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April 2, 2018

Urban Meyer

Columbus, Ohio

URBAN MEYER: Hi, guys. I'll answer your questions for you.

Q. Middle linebacker situation developing?
URBAN MEYER: Good. It's a positive right now. Actually moved Malik Harrison to Will for a little bit to try that out, Keandre at Sam. That's one of our better units as far as getting better. Baron Browning graded a champion for Friday's scrimmage, so did -- who else? Hilliard was honorable mention, and Pete Werner graded champion. So they're getting better. Really talented guys.

Q. What is Tuf's prognosis?
URBAN MEYER: The normal guy takes longer than a guy like him, so we're anticipating September.

Q. You had a team with a plethora of great leaders last year. I'm wondering where you are in the process of placing that leadership?
URBAN MEYER: Average right now. When you lose that many quality guys like you said, all those fifth-year seniors, guys that invested so much, I see promise. I see there is some very good promise. So today was a better day. But it's day-to-day. We'll know more after spring ball, but it's nothing like it was last year.

Q. In the past sometimes you named some captains in the spring because you needed leaders at that time. Is that something you're going to do?
URBAN MEYER: No, but Parris and Terry are elite leaders on the defensive side, and Dre'Mont Jones is going to be a good leader for us, and Jordan Fuller has turned out, but I haven't done that yet, no.

Q. The last question about leadership. In the same way that if you don't have leadership at the quarterback position, is it the same with coaches that if your coordinators aren't leaders that there's a lack of alignment in that room?
URBAN MEYER: Oh, I think that answer is an obvious yes, and if you don't have leaders, it's your job as a position group or coordinator to develop them, and then you have to provide it until they grow up and become that leader. So I think there's been great examples around here where maybe there wasn't great leadership to start the season, and as it went forward, that developed because of the position group coach.

Q. You mentioned Baron Browning being a champion in the scrimmage, who are some of the other guys that stood out to you in Friday's scrimmage?
URBAN MEYER: Offense, none. Offense was not a good day. I mean, I shouldn't say none there were a couple guys that made some plays. But overall not a good day for the offense, and had a bundle of them on defense. I don't have the list in front of me, so I just don't want to -- defense played very well.

Q. Who are some of the other guys like Baron who maybe have made a big jump from that first year to that second year?
URBAN MEYER: You have Baron and Pete Werner, you have Justin, even though he's a year older, he's really made a nice jump. It's the linebacker crew, Davon Hamilton, you see a heartbeat there, and he's a big, powerful guy, so he's had a very good spring so far, defensive end. Offensive line, Malcolm Pridgeon is making a jump. I know he's a JC guy but it's really his second year in the program.

Those are a couple names. And Luke Farrell, Luke Farrell graded a champion. He's had as good a week as he's ever had.

Q. How did the quarterbacks look in that scrimmage? Did it help sort anything out at this point?
URBAN MEYER: No, the quarterbacks, I'm not making excuse for quarterback, but we're playing and I'm protecting some of the older receivers. It looks like it's awful when you start pulling those guys out, so that's alarm for down the road. We've got to get much better. But they were better today. The receivers played better.

Q. Going back to last year, you reminded us that Joe and Dwayne were neck and neck in training camp, that it was going back and forth throughout the spring. If it stays that way for two more weeks?
URBAN MEYER: I will just worry about Monday's practice, and now that that's over, let's have a good Wednesday. But you wish one would take it, and that has not happened.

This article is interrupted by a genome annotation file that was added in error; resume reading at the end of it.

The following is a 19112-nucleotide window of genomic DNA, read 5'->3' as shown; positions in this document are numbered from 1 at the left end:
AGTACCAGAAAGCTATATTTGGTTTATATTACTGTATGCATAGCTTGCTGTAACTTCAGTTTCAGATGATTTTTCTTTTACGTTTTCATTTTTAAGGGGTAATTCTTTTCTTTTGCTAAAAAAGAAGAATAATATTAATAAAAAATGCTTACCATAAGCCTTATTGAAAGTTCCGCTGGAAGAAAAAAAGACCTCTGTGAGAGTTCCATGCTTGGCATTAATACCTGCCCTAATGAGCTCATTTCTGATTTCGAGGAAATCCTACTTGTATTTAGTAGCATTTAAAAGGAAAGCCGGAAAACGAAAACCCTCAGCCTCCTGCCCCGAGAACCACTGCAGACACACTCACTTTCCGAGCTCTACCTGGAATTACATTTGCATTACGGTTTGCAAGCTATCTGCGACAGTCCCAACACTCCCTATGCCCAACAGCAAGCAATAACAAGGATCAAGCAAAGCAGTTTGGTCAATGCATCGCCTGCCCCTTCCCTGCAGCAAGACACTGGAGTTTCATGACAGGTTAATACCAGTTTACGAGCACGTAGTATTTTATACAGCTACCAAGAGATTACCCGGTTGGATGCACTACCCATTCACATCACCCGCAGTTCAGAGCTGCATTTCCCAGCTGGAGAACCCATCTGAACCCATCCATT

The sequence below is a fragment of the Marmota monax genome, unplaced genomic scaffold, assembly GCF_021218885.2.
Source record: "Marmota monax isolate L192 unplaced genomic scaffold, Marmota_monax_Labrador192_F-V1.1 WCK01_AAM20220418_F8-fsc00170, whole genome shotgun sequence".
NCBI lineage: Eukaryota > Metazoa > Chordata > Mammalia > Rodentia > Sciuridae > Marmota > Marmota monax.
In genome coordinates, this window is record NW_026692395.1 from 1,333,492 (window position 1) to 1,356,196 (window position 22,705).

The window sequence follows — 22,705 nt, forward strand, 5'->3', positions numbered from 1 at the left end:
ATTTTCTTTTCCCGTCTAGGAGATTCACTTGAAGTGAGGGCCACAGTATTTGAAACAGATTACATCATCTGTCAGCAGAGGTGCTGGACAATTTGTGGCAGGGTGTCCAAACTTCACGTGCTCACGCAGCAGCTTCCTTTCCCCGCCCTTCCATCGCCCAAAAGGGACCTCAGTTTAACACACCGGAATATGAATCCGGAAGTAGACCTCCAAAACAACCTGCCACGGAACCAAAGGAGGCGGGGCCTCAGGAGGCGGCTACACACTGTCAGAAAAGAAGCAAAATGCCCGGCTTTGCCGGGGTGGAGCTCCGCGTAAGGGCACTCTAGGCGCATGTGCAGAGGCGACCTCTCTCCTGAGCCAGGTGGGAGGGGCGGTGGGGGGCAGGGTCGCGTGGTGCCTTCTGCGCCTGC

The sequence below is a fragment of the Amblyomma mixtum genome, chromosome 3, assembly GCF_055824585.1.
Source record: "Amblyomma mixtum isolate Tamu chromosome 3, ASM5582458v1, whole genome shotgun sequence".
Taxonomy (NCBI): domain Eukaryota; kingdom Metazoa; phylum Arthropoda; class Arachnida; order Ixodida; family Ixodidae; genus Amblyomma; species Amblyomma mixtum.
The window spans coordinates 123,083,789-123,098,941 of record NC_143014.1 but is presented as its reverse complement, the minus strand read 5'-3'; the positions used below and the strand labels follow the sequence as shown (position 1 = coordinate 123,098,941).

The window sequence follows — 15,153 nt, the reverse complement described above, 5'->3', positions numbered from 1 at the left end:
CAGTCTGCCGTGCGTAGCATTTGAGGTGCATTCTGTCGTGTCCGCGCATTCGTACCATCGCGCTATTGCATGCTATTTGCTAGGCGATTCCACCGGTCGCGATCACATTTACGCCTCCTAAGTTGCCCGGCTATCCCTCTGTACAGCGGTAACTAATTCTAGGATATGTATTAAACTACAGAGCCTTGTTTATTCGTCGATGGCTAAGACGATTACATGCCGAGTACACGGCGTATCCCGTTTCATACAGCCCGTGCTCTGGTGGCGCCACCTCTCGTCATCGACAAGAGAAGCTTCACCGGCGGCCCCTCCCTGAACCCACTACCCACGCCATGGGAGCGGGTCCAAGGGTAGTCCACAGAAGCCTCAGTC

Q. Another quarterback question, where have you seen -- I know they are obviously competing, but where have you seen individual growth with Dwayne, Joe, and Tate in the spring, like individual?
URBAN MEYER: It's day-to-day. Tate had much better day to day. He's got a skill set that's a little bit JT-ish as far as the Q run, the Q, he's just built for that and he actually threw the ball. He threw the ball well too. Joe probably had the better scrimmage on Saturday, but then Dwayne came back.

So, once again, where have I seen the individual growth. I would take too long to go through each guy.

I think the quarterback situation you'd wish one would take it, but then again, you like having the day-to-day competition, which is what I'm seeing. They started very poorly today, and the quarterback receivers got much better as the day went on, which is encouraging.

Q. Thayer Munford is a guy you took offer late in the process a year ago. Four months later he's got a chance to start at right tackle. Where have you seen the biggest amount of growth with him?
URBAN MEYER: Yeah, lot of credit to a lot of people. His family, and Nate, the coach at Massillon and his family for taking him in, and Coach Stud for sticking by him after we denied him, denied him, denied him. He's going to be a very good player here. He's very consistent, one of our more consistent offensive linemen.

Q. Everybody talks about Dwayne coming in the Michigan game, but people also remember Thayer had to play a few snaps. How much of that was depth at offensive tackle a year ago, and how much of that was just a young kid who even as a freshman forced his way into the two-deep how he practiced?
URBAN MEYER: Yeah, freshmen shouldn't have to do that, especially him. It's just there were some recruiting errors, et cetera, so he was forced into action. But I'm glad he was, and I'm glad he's here.

Q. You always talked about what a good practice player JT was. When you have an established quarterback who is a good practice player, what does that do for the rest of the offense in practice when you're going 11 on 11s and stuff? Maybe what does it do now when you're not in that situation?
URBAN MEYER: That's a great question. One that I've had those great quarterbacks that they're great practice players and they raise the level of play around them. I call them palm's up guys. They're not the guys that look at the coach like this, they just keep the group going. It's the most unique position in all the sport. Very strong opinion about that, where everybody's looking at you. If you're doing that, then you have an offense that's doing that.

JT was among many strengths that we had, the strength you just said might have been more powerful than anything.

We're not there. You can see the void, but at times you can see it get much better. We're much better today in practice nine, I believe it is, than practice two or three.

Q. There are those rare guys, and I know you went through it with Tebow, and I imagine the way you talk about JT is similar. When you have a guy that's such a huge part of the program for so long, does it just take a while sometimes for that void?

Q. You just miss him for a while because he was there for such a big deal?